Okay, I have a confession. Rarely do
I do these as your pastor. But, I have to make it
known. You ready? ...deep, dramatic breath...
Iíve already started making my list of all the
things I want to do/accomplish in 2018.
Yea, Iím one of those people. What makes me
different is that instead of calling it a ďNew
Yearís ResolutionĒ list, I call it, ďThe Things Iím
Going to Try and Do that Will Bring a Smile to My
FaceĒ list. What a catchy name, yea?
Want to know what is number one on my list? To live
from a place of thankfulness.
Did you know in Greek the word for thanksgiving is
Eucharist? Which is what the long prayer we offer up
before we celebrate communion is often titled ďThe
Great Prayer of ThanksgivingĒ.
The Great Thanksgiving prayer is in fact thatóa
prayer of thanks. It tells the story of the gospel;
it reminds us of Godís promises, Christís
faithfulness, and the Holy Spiritís presence. The
Great Prayer of Thanksgiving gives thanks for
creation, then for redemption (a fancy word meaning
the action of God not leaving us to our own
devices), moving through Christ's conception and
birth to his suffering and death and then to his
resurrection and ascension. In giving thanks and
retelling the story of salvation history, we are
reminded of Godís graces and how in the simple meal
of bread and juice/wine, we are united as Godís
family, on earth, and in heaven.
Communion, the Lordís Supper, the Eucharistóit is a
meal of thanksgiving. It is a taste of what will be
and a reminder of how all of life is a gift. A gift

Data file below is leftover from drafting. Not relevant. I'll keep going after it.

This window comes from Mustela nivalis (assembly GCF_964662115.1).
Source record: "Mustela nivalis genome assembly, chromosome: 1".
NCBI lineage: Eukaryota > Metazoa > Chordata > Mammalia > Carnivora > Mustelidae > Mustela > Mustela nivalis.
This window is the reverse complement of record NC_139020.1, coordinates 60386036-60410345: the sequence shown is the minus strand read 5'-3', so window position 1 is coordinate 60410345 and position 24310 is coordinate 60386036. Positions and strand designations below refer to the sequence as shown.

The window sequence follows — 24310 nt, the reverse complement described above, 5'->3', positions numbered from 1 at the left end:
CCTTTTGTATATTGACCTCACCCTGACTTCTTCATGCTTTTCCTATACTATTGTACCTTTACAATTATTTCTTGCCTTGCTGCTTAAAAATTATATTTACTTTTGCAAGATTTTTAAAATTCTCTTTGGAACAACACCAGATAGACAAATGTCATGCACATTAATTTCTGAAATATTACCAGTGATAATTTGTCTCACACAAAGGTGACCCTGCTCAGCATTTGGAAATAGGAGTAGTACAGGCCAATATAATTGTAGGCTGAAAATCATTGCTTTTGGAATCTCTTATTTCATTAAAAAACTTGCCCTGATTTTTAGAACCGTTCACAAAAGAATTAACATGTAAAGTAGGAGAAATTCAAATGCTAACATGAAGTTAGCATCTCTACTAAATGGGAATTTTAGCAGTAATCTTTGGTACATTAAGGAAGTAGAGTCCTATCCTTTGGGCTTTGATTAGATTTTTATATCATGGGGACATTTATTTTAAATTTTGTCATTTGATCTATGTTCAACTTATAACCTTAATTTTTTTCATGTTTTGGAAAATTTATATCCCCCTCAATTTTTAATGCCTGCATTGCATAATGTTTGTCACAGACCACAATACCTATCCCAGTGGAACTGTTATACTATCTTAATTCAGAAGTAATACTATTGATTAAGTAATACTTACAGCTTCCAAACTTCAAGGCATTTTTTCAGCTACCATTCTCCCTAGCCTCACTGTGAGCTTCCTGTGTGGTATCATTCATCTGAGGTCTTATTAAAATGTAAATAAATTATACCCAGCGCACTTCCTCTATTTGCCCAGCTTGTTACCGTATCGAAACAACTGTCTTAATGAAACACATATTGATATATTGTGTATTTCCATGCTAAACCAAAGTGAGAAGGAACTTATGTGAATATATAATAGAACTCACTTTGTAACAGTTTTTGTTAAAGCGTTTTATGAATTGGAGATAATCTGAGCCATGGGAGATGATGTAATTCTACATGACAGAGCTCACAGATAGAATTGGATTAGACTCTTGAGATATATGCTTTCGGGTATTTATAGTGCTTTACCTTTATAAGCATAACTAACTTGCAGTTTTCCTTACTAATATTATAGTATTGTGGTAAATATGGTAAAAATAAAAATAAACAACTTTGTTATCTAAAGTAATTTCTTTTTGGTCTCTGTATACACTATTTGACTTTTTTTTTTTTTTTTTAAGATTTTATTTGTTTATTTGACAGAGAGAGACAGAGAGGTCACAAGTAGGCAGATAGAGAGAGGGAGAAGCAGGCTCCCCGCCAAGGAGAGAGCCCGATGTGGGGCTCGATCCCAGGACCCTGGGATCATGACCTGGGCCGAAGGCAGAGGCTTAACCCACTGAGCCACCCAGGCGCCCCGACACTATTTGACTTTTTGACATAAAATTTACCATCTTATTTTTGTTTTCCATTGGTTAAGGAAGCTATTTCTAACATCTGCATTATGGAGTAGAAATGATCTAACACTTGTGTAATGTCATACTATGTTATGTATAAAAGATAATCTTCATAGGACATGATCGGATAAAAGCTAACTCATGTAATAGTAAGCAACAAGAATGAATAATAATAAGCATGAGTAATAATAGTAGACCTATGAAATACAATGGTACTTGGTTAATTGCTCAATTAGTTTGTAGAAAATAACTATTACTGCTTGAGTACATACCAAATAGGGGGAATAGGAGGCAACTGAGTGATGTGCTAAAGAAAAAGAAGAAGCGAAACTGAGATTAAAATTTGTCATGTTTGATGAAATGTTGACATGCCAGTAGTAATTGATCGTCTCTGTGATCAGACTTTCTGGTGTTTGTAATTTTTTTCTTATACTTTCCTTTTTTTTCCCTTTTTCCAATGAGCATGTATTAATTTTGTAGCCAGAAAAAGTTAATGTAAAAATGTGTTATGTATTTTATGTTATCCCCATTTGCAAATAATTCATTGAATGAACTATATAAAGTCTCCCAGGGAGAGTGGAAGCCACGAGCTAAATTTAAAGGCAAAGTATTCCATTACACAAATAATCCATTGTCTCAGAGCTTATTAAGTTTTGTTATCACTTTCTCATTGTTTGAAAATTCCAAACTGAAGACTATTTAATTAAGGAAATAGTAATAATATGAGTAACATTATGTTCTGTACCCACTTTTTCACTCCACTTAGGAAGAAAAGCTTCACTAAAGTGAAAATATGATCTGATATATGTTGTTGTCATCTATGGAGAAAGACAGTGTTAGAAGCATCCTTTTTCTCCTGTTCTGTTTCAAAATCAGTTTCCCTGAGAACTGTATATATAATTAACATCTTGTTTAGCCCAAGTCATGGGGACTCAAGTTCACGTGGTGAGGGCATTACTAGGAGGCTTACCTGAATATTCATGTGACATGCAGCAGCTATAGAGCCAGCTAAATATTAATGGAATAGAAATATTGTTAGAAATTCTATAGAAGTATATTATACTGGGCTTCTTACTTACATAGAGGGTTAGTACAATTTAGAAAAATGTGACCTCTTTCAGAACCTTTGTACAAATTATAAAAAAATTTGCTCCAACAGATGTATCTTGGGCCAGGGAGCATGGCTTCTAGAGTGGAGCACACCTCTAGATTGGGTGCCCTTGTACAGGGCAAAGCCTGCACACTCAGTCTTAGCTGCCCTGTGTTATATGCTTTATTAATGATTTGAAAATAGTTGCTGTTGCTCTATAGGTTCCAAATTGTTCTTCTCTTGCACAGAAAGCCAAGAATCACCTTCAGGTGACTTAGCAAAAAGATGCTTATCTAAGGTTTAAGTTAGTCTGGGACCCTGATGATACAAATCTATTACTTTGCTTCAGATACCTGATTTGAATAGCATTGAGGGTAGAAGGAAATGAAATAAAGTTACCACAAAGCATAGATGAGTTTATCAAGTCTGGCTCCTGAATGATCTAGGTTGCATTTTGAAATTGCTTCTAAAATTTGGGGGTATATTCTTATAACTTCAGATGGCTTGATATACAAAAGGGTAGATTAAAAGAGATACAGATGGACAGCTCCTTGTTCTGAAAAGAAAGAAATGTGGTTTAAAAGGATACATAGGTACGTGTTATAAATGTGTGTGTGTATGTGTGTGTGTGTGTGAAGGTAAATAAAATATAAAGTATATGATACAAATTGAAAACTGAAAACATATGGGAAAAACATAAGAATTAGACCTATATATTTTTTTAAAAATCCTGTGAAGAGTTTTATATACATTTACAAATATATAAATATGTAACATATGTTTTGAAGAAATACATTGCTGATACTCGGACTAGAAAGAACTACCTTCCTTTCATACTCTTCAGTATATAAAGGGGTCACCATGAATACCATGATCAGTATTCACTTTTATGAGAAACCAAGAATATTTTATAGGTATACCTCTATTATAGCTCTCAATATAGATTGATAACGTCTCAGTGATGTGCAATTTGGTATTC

best experienced when shared with one another. So
yea, I want to live this type of lifeóa Eucharistic
life. And there is no better time to start than
today, in this season of thanksgiving.
Iím thankful for you, friend. Iím
thankful that somewhere along the way your story and
my story crossed, and that together we are telling
the life-giving story of God. What a story it is,
too. It is one full of beauty and heartache, good
times and hard times, bountiful harvests and valleys
of dry bones. Yet the thesis, the main point, the
good news in it all is the promise of Godís
So, as we move into the official
start to these Ďholy days,í I share with you one of
my favorite quotes from Presbyterian pastor and
writer, Frederick Buchner:
The grace of God means something like: Here is your
life. You might never have been, but you are because
the party wouldn't have been complete without you.
May you know how thankful we are for you. May you
know how delighted God is to call you Godís own. May
you know, in the deepest part of your being, the
truth in the psalmist words:
God is God,
And God has bathed us in light.
Festoon the shrine with garlands,
hang colored banners above the altar!
Youíre our God, and we thank you.
O my God, we lift high your praise.
Thank GodóGodís so good.
Godís love never quits!
[Adam Quine, pastor of First Presbyterian Church